Morgan Nagler isn’t afraid to try new things when it comes to her craft. The enchanting Los Angeles singer, songwriter and guitarist understands how music can bring a community together and does her best to unite as many people as she can. With flexible songs, a barrage of talented friends and a passion for the road, there is no stopping her.
Whispertown, aka Nagler and a rotating cast of friends, has supported plenty of talented acts such as Jenny Lewis, The Breeders, Rilo Kiley, Bright Eyes, She & Him, The Elected, Azure Ray and Maria Taylor.
The band’s latest album, Parallel, dropped earlier this year and is their second release with Gillian Welch and David Rawlings' Acony Records. Currently they’re on the road opening for Margot and the Nuclear So and So’s.
It has been quite some time since Whispertown released and album, thus Parallel was a nice surprise. Nagler said she approached the album as an experiment.
“It started just as a song on the acoustic guitar and Jake Bellows (Neva Dinova), who co-produced it and co-wrote a couple of the songs, and I were sort of just talking about experimenting with the sound,” she said.
Nagler’s guitar playing is a bit “jingle-jangle” with full strumming, but the plan was to strip her trademark sound down.
“We were thinking of how we could simplify it and only play notes that had a specific purpose and point,” she said.
Recording Parallels fell into place once she met with producer Andy LeMaster (Bright Eyes) in Athens, Georgia.
“We told him our idea along with a lot of other ideas,” Nagler said. “I typically have really lofty ways of explaining things that aren’t that specific, but we seemed to really have some sort of psychic connection and he totally understood everything.”
Seeing as Nagler worked on the album mostly on her own, she didn’t have to worry about consulting band members nor did she have any musicians in mind while creating the songs. That flexibility would later allow for them to be interpreted several ways.
“Being on my own starting this, you have the song and you can make it sound like anything,” Nagler said. “You could really turn it in any direction. It was fun to utilize that sort of freedom.”
Nagler has been able to play shows with a six-piece band and can still just play as a stripped down trio. She has played with different musicians and heard the songs in different arrangements.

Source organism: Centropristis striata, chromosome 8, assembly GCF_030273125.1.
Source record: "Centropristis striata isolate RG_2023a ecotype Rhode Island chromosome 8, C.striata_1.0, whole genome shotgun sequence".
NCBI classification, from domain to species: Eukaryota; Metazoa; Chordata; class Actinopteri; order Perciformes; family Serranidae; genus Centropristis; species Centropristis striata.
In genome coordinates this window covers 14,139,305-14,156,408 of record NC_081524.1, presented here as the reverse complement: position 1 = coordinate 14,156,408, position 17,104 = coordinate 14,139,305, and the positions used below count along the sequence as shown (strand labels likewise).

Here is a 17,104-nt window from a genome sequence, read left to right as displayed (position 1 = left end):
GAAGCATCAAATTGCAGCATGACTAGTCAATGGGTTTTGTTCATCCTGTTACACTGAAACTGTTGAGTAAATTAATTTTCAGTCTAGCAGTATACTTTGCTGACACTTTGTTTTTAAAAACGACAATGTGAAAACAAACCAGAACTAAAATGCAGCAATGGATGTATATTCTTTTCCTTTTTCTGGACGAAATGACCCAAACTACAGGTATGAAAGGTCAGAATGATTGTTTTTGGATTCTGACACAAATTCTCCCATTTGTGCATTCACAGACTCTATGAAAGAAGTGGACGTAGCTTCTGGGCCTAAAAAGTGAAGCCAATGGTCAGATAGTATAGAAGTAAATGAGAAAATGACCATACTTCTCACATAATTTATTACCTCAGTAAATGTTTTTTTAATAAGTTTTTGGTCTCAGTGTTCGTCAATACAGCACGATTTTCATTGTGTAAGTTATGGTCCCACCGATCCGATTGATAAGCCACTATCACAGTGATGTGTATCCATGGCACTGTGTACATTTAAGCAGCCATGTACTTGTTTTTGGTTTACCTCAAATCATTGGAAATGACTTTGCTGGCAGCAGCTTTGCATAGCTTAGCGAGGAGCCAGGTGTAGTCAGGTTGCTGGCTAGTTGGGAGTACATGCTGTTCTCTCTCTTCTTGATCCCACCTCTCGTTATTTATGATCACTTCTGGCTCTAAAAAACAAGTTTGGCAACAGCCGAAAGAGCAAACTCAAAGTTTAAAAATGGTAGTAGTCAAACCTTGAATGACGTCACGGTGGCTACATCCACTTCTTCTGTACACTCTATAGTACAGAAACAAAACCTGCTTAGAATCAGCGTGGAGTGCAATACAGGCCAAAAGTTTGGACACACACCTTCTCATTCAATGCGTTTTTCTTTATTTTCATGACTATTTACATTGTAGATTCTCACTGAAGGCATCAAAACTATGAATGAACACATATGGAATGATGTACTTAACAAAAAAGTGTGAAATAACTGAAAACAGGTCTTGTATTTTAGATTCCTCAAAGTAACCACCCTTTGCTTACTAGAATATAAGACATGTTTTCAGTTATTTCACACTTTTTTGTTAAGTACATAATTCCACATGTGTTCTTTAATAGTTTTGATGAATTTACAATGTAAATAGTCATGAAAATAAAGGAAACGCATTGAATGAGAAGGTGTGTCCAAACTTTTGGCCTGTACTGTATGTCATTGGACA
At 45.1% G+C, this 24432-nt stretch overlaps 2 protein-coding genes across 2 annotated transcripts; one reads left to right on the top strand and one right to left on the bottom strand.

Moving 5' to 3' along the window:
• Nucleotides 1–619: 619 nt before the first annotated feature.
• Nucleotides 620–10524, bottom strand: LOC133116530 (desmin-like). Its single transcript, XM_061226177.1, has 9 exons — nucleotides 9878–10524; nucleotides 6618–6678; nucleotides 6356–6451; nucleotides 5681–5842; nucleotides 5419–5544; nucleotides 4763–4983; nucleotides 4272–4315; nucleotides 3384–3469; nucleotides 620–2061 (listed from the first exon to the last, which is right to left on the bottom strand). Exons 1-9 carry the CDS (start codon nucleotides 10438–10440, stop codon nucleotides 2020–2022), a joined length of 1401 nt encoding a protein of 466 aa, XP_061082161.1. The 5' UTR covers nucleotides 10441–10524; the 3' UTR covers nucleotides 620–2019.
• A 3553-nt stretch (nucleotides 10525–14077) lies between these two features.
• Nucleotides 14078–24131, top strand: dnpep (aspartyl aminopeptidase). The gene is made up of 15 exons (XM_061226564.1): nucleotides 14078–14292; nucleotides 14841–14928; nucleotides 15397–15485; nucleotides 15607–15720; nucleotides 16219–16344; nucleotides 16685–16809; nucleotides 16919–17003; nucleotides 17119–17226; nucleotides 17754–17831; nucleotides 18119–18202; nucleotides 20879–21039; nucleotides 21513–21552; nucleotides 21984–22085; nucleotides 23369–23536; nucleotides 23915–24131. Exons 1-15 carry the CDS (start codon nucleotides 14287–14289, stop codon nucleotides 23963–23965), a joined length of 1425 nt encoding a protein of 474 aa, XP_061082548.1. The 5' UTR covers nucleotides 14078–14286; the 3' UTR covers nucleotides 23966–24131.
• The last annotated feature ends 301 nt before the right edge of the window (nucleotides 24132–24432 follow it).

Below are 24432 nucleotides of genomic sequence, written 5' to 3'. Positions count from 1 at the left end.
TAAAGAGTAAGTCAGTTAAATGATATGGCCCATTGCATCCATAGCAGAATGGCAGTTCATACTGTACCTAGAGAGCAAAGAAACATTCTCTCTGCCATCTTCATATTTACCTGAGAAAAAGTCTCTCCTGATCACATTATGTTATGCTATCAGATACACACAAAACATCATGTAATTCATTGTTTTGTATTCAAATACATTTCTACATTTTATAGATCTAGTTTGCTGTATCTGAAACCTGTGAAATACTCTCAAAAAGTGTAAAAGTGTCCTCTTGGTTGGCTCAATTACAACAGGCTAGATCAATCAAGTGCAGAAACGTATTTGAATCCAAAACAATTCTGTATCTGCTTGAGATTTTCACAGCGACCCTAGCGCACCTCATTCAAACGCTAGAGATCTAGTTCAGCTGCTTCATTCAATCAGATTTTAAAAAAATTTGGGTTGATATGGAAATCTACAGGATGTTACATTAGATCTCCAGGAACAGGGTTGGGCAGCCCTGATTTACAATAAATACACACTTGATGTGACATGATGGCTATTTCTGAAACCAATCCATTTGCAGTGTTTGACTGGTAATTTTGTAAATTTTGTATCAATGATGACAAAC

“It’s been really cool to see the songs come to life is all these different ways,” she said. “It’s been so fun.”
Nagler is also friends with plenty of musicians in the LA music scene that play with her. In fact, she lives with Bellows and Nick White (Tilly and the Wall), but their home doesn’t seem to be a place for much rest and relaxation.
“We all live together in a boat-like structure we fondly call The Shack,” Nagler said. “The walls are lined with amplifiers. Behind my bed there are three guitar cases that pass as a headboard.”
Being able to take her work home with her (or maybe it’s the other way around) seems to fit in with Nagler’s philosophy on connecting people. It is also the same reason she cherishes touring.
“I think [touring] is so important because the more we relate to each other, the more compassion we have and the more humanity we have as a culture,” she said.
According to Nagler, every city has its own personality despite sometimes feeling they’re all the same.
“Right now it’s such a weird time with technology and people are withdrawing more and more from actual connections to other people,” Nagler said. “That’s why I play music outside of my bedroom, so why not go as many places as you possibly can and reach out to people?”
Margot and the Nuclear So and So’s w/Dinosaur Feathers, Whispertown, Crescent Ballroom, May 26. 8:30 p.m., $14 adv, $15 dos